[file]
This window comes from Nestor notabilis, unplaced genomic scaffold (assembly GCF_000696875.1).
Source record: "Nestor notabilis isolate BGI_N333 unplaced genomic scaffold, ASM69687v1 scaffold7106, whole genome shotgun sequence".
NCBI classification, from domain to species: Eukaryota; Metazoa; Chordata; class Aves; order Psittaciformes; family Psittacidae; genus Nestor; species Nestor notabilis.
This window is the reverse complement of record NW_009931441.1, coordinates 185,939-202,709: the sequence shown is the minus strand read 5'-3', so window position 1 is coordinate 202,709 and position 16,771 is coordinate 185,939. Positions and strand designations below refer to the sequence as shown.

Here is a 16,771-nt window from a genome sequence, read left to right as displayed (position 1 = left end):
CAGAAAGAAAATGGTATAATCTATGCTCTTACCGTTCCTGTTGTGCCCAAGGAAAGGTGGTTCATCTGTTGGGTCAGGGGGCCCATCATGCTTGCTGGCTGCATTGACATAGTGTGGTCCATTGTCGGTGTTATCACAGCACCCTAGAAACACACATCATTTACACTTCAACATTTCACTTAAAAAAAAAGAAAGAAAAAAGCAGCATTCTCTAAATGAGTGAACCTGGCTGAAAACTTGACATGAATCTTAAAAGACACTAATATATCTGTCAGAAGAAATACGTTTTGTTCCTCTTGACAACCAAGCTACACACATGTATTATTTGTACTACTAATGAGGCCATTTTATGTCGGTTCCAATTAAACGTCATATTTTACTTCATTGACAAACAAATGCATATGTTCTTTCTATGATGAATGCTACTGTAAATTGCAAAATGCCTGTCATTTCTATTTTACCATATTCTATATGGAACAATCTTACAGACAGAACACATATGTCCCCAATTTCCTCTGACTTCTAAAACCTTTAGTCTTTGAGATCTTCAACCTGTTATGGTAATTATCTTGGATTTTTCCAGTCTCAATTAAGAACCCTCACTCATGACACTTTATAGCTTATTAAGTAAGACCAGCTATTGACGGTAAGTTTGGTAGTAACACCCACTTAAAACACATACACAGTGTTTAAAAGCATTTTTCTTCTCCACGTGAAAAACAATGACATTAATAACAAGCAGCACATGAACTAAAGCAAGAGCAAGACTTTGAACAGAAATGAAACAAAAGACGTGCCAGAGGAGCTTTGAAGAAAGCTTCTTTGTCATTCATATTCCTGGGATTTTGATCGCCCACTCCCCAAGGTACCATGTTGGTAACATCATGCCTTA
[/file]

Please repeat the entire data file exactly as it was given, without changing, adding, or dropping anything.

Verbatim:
This window comes from Nestor notabilis, unplaced genomic scaffold (assembly GCF_000696875.1).
Source record: "Nestor notabilis isolate BGI_N333 unplaced genomic scaffold, ASM69687v1 scaffold7106, whole genome shotgun sequence".
NCBI classification, from domain to species: Eukaryota; Metazoa; Chordata; class Aves; order Psittaciformes; family Psittacidae; genus Nestor; species Nestor notabilis.
This window is the reverse complement of record NW_009931441.1, coordinates 185,939-202,709: the sequence shown is the minus strand read 5'-3', so window position 1 is coordinate 202,709 and position 16,771 is coordinate 185,939. Positions and strand designations below refer to the sequence as shown.

Here is a 16,771-nt window from a genome sequence, read left to right as displayed (position 1 = left end):
CAGAAAGAAAATGGTATAATCTATGCTCTTACCGTTCCTGTTGTGCCCAAGGAAAGGTGGTTCATCTGTTGGGTCAGGGGGCCCATCATGCTTGCTGGCTGCATTGACATAGTGTGGTCCATTGTCGGTGTTATCACAGCACCCTAGAAACACACATCATTTACACTTCAACATTTCACTTAAAAAAAAAGAAAGAAAAAAGCAGCATTCTCTAAATGAGTGAACCTGGCTGAAAACTTGACATGAATCTTAAAAGACACTAATATATCTGTCAGAAGAAATACGTTTTGTTCCTCTTGACAACCAAGCTACACACATGTATTATTTGTACTACTAATGAGGCCATTTTATGTCGGTTCCAATTAAACGTCATATTTTACTTCATTGACAAACAAATGCATATGTTCTTTCTATGATGAATGCTACTGTAAATTGCAAAATGCCTGTCATTTCTATTTTACCATATTCTATATGGAACAATCTTACAGACAGAACACATATGTCCCCAATTTCCTCTGACTTCTAAAACCTTTAGTCTTTGAGATCTTCAACCTGTTATGGTAATTATCTTGGATTTTTCCAGTCTCAATTAAGAACCCTCACTCATGACACTTTATAGCTTATTAAGTAAGACCAGCTATTGACGGTAAGTTTGGTAGTAACACCCACTTAAAACACATACACAGTGTTTAAAAGCATTTTTCTTCTCCACGTGAAAAACAATGACATTAATAACAAGCAGCACATGAACTAAAGCAAGAGCAAGACTTTGAACAGAAATGAAACAAAAGACGTGCCAGAGGAGCTTTGAAGAAAGCTTCTTTGTCATTCATATTCCTGGGATTTTGATCGCCCACTCCCCAAGGTACCATGTTGGTAACATCATGCCTTA